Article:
There are so many wonderful facets here for McQueen to expand on: the street-life dances; the strange love-hate symbiosis pas de deux of prisoner and guard; the innovative officer duos moving in fascist angularities, one hoisting another like a piece of artillery; a deepening of the Xhosa heritage element.
A longer version could elaborate further on the young Mandela’s running and boxing; the evolution of his thoughts, dreams, and horrors while shut away at Robben Island; his complicated (to say the least) marriage to Winnie. It could build on the wonderful and whimsical natural elements embodied here by Christina Spigner’s and Amanda Smith’s delightful blue cranes.
If McQueen does amplify the work, he might consider too whether his depictions of South Africans’ clashes with the military are too balletically “pretty,” though their meaning is clear. Making them more realistically raucous and ugly, in contrast to the romance and the nature elements, would widen the already impressive dramatic range he’s established. In addition to Moore, McQueen has the right collaborators here, with Alan C. Edwards’s lighting and fog particularly effective in establishing the forbidding prison, and Montana Levi Blanco’s costumes quickly conveying place and circumstance (I also love the cranes’ tutu feather tails).
In short, Mandela’s life is a brilliant subject for a ballet and McQueen is approaching it in a visionary way. But he could take it much further, and I hope he will. Yeah, I know — easy for some critic to suggest a months’ long, maybe years’ long, expansion of a project that’s probably already run McQueen ragged. It would, however, be time and effort exceptionally well spent.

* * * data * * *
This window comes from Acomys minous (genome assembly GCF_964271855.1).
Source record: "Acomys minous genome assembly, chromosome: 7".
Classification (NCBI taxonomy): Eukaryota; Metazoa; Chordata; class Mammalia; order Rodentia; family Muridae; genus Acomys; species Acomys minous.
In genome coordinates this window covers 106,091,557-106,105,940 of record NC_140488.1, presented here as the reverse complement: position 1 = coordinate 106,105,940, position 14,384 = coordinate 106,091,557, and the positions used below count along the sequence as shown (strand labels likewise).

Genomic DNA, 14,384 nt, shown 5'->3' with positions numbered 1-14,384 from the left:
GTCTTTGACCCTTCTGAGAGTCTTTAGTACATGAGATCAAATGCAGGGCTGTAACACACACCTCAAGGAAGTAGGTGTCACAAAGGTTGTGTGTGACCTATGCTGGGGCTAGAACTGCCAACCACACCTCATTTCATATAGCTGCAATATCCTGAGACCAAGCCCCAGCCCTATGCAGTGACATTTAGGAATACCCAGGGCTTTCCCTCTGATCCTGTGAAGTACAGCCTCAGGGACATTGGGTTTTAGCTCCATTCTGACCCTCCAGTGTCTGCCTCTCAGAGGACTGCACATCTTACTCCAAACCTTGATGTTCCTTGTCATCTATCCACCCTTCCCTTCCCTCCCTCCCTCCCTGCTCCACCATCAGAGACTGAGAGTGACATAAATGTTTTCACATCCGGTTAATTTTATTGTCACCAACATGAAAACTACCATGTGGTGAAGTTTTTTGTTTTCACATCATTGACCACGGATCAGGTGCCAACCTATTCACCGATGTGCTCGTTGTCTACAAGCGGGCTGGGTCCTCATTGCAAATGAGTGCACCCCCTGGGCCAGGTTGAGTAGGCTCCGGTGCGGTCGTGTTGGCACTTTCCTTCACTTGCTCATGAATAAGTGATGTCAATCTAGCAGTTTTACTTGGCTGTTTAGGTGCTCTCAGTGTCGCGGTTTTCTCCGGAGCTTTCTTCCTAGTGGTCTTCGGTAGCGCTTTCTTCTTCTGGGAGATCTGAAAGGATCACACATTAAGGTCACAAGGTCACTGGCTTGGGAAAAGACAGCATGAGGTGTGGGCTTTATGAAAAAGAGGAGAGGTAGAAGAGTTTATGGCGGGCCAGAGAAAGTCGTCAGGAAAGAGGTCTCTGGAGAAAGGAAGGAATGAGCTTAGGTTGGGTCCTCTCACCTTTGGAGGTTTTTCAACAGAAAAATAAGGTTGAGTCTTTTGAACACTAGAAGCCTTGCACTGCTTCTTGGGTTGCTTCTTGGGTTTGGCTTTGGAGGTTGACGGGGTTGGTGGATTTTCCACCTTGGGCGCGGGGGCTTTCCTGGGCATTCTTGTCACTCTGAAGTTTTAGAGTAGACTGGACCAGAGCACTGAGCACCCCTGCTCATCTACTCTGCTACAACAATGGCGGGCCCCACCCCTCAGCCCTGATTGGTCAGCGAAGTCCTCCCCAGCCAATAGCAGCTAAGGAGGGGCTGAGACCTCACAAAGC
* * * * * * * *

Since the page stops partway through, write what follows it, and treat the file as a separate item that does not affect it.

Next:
The evening’s third act was Complexions’ Star Dust, choreographer Dwight Rhoden’s David Bowie-inspired odyssey. The typical critical knock on Complexions is that despite its explicit and accomplished emphasis on dancer diversity, its choreographic diversity is nil, with pieces tending toward superficial razzmatazz. That take generally feels stick-in-the-muddish to me — as if gorgeous, splendidly trained, and scrupulously rehearsed bodies bounding joyously about were a scourge of, and threat to, civilization.
Still, I get it, and Star Dust is a helpful case study.
In Michael Korsch’s ravishing tapestry of top- and back-lights, flattered by Christine Darch’s psychedelically rouged and purpled shimmering cut-away costumes, the company is beautiful, sensuous, and — that three-letter quality that dare not speak its name on the serious ballet stage — fun. But the voyage through nine Bowie songs doesn’t nearly live up to its potential. “Lazarus,” featuring Terk Lewis Waters, is absorbingly spectral. “Space Oddity,” with Addison Ector and company slowly strutting, unisex, en pointe, is imaginative. But many of the other numbers have a sameness to them, rows of taut boogying bodies sliding in from stage right and stage left like players in a customized glam-rock foosball game. The semi-regular lip-syncing, moreover, has got to go. It instantly reduces the ambiance to that of a tacky nightclub act.
Again, there’s nothing tragic about what amounts to an incredibly intricate dance party. But with troupe members this good, it’s a waste, and a somewhat mystifying one given the Bowie theme. Who more than Bowie begs for an innovative narrative arc and a set at least a bit more ingenious than a sparkly cabaret curtain? It’s like a Stagecraft 101 assignment. Pick your personae: Ziggy, Thin White Duke, and/or Swiss Recluse. Pick your set themes: Space, Mars, Spiders, and/or Androgynous Swingtown. Employ your backstory about the lad from Brixton. Circle back to the end story as he musically anticipates his death and ushers himself into the Melancholy Stardom Beyond. So many possibilities unexplored.
Rhoden and Complexions co-artistic director Desmond Richardson have done the hard part: assembling an incredible group of dancers and finding an accessible semi-pop niche for themselves. All good. It’s time for them to take it to the next artistic level, proving the fuddy-duddies wrong while maintaining their wowed crowds.
Ballet Across America continues at The Kennedy Center thru Sunday, April 23, 2017. Details and tickets.